– How is growing up in Western China? Which social problems do families have to face and specially children?
It is hard to say how children are growing in Western China. Western China is a big area and in general it is not as developed as Eastern China. However, I think the social problems that children from rural areas are facing are different from those faced by children from urban areas. In some big cities in Western China, such as Chengdu (14.000.000 inhabiants), children have better access to education resources, better social welfare and better community services. The main problem they face, I think, is loneliness, as most of them are the only child in the family. For children who live in villages in Western China, which is a large population, our big concern are “left behind children”. For example: We did our research and community work in Zhongjiang county, located in Deyang city (nearly 4.000.000 inhabitants), we found out that in Western China 470,000 workers migrate every year and we have estimated that there are approximately 70,000 left behind children that live in Zhongjiang county. Those “left-behind” children, are often left under the care of older relatives or are left abandoned. Researchers showed that many of these children have anxiety and depression, and that they exhibit high rates of juvenile delinquency and poor school performance. In addition, from our teacher’s interview data, most of the staff has very limited knowledge on children’s psychological development.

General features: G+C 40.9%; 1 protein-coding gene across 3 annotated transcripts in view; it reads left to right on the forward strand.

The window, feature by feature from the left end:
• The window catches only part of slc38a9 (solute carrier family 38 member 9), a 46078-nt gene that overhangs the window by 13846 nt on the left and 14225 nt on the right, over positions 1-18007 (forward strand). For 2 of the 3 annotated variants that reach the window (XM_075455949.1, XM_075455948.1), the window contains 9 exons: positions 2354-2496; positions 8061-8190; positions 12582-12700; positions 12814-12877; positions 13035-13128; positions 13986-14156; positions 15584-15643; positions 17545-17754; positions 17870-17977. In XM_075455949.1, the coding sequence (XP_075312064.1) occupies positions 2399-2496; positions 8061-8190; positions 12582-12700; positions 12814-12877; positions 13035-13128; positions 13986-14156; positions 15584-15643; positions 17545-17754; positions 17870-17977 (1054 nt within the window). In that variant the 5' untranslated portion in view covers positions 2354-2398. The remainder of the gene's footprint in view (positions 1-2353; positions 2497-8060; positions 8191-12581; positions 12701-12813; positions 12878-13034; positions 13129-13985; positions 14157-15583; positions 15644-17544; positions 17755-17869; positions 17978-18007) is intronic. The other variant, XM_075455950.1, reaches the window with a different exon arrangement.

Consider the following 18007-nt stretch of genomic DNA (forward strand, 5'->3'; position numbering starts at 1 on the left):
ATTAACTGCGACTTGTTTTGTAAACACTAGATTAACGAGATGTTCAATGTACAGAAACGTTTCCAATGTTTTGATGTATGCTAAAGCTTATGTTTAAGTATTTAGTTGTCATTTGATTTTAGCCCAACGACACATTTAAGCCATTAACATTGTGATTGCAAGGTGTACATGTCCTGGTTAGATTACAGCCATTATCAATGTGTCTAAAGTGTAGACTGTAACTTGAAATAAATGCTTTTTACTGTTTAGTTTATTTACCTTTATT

– How has the rapid growth of Chinese economy influenced the family structure? Have you observed any effect in chilhood because of this economic growth?
We need teachers who could teach children what they need as daily knowledge and we also need teachers who could be able to take special care of needed children and who could implement inclusive education in the schools.